This was before she hooked up with the giant Home Shopping Network, becoming their most effective pitch person and eventually selling her parent company, Ingenious Designs, to HSN. Gross, I can’t listen to it; I have to go to bed.’ And I said yes, but it’s a groaning, reluctant yes.” It’s the kind of unfiltered moment you come to expect when interviewing Lawrence, who may now be one of the most famous actors on the planet but still blurts out whatever she’s thinking with such self-deprecating charm it’s impossible not to be, well, charmed.

Jennifer Lawrence’s performance as Miracle Mop inventor and QVC pitchwoman Joy Mangano glues the movie together, but it threatens to unravel at any time. Lawrence, 25, looks genuinely surprised when complimented about how unchanged she seems from our earlier interviews before the fame and Oscars. “But there would be no reason to change,” she says with a shrug. “I just have a job and I love my job. In the film, Lawrence’s Mangano is a colourful character, a single mom with a unique relationship and friendship with her ex-husband, and an enterprising woman who parlays her creativity into an incredibly successful business.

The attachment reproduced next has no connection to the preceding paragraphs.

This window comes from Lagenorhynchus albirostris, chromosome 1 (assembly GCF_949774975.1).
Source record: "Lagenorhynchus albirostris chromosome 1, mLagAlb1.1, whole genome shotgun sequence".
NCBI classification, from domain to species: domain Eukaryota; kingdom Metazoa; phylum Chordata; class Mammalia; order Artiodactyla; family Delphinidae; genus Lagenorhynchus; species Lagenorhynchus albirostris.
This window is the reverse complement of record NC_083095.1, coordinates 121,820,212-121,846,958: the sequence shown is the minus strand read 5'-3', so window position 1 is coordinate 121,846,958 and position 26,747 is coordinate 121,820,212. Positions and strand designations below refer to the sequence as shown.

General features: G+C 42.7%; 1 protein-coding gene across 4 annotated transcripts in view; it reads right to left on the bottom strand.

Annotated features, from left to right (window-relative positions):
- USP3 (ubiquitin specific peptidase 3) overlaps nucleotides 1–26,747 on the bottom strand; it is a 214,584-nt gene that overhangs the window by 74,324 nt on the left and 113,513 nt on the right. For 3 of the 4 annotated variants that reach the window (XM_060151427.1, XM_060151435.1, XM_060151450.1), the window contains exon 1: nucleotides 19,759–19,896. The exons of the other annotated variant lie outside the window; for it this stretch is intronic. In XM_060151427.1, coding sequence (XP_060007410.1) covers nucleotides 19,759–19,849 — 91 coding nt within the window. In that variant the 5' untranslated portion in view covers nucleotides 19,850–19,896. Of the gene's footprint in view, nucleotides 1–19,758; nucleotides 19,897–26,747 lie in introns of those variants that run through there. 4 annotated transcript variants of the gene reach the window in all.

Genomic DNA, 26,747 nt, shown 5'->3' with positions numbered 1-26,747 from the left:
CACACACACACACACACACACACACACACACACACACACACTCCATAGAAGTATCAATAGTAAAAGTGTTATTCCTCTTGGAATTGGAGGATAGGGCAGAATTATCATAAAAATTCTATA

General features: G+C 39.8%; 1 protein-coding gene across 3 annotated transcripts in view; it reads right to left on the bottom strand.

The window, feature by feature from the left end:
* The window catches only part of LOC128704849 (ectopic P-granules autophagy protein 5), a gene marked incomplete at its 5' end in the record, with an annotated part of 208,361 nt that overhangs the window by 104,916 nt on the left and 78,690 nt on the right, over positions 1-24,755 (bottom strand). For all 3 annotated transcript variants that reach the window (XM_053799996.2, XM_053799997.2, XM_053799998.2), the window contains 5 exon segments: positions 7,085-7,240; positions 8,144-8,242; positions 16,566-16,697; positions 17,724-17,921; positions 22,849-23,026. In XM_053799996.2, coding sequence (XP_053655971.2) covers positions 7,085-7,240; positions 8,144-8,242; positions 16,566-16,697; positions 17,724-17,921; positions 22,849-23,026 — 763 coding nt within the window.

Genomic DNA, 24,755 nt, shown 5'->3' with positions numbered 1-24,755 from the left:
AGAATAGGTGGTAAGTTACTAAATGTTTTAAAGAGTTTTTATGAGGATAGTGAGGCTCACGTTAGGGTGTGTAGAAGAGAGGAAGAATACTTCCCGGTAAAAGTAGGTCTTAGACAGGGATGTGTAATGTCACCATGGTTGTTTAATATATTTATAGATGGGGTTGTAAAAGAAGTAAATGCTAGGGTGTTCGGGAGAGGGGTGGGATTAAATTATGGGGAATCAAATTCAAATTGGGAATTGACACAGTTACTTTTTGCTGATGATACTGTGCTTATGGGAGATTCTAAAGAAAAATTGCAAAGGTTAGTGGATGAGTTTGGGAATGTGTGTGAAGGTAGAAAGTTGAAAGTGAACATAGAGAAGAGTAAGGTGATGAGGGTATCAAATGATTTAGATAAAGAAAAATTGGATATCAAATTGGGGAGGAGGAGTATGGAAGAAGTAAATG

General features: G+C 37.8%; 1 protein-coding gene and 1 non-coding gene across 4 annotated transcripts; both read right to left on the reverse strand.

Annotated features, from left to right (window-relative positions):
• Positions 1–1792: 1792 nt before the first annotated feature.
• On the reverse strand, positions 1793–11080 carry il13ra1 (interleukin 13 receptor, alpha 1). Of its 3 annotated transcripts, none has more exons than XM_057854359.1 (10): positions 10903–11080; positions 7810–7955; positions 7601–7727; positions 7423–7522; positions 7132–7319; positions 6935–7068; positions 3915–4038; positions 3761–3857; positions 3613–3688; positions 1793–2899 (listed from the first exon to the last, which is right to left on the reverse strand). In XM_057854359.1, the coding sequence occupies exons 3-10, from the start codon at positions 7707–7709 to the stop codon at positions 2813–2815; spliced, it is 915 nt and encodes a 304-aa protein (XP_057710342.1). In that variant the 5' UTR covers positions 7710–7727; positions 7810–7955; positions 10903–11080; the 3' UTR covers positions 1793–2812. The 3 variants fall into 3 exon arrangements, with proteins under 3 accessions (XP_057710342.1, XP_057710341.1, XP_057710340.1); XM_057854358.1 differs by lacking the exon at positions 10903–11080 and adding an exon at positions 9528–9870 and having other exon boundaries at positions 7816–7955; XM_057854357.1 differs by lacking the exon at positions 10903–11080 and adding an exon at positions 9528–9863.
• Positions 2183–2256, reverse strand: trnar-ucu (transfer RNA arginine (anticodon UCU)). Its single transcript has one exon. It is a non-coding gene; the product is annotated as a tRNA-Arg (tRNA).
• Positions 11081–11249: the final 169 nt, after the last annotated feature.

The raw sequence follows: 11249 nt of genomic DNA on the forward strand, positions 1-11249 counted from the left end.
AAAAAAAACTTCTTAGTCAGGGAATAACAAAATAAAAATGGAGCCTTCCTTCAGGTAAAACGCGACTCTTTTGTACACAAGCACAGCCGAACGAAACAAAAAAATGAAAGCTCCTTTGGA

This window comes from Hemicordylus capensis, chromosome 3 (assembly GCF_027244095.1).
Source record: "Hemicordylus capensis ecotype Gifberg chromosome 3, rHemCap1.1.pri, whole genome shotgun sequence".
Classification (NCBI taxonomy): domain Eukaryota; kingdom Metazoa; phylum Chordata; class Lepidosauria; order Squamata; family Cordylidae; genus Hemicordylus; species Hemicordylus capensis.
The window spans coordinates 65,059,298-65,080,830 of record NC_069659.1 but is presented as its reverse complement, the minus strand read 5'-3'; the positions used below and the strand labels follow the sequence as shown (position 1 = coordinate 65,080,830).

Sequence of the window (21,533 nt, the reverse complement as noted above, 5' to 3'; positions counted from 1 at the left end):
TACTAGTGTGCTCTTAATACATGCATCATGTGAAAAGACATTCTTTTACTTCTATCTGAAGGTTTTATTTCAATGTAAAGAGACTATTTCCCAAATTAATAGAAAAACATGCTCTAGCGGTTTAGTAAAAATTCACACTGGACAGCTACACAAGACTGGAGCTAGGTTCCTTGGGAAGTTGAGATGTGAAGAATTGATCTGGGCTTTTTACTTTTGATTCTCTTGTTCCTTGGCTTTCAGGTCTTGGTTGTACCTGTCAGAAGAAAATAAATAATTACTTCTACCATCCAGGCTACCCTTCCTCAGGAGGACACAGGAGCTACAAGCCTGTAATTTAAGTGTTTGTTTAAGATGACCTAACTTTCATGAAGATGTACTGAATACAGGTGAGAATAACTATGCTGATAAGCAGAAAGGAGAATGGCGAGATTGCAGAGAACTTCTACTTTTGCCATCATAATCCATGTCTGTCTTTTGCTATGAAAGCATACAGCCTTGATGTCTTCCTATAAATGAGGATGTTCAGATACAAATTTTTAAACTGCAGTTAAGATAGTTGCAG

Mom (Virginia Madsen) stays in her bedroom and watches soap operas, until she falls for a Haitian plumber (Jimmy Jean-Louis) who fixes a hole in her bedroom floor. She landed minor roles on TV shows such as Monk, Cold Case and Medium before her 2010 indie film Winter’s Bone led to her becoming the second youngest best actress Oscar nominee in history. This is true even when the film tilts off its rocker with a bit of Russell-esque madness built into the screenplay, and with the director failing to always keep the energy going. That resulted in not only a string of critically acclaimed films, an Academy Award and another Oscar nomination, but also her very own mega-franchise as Katniss Everdeen in The Hunger Games.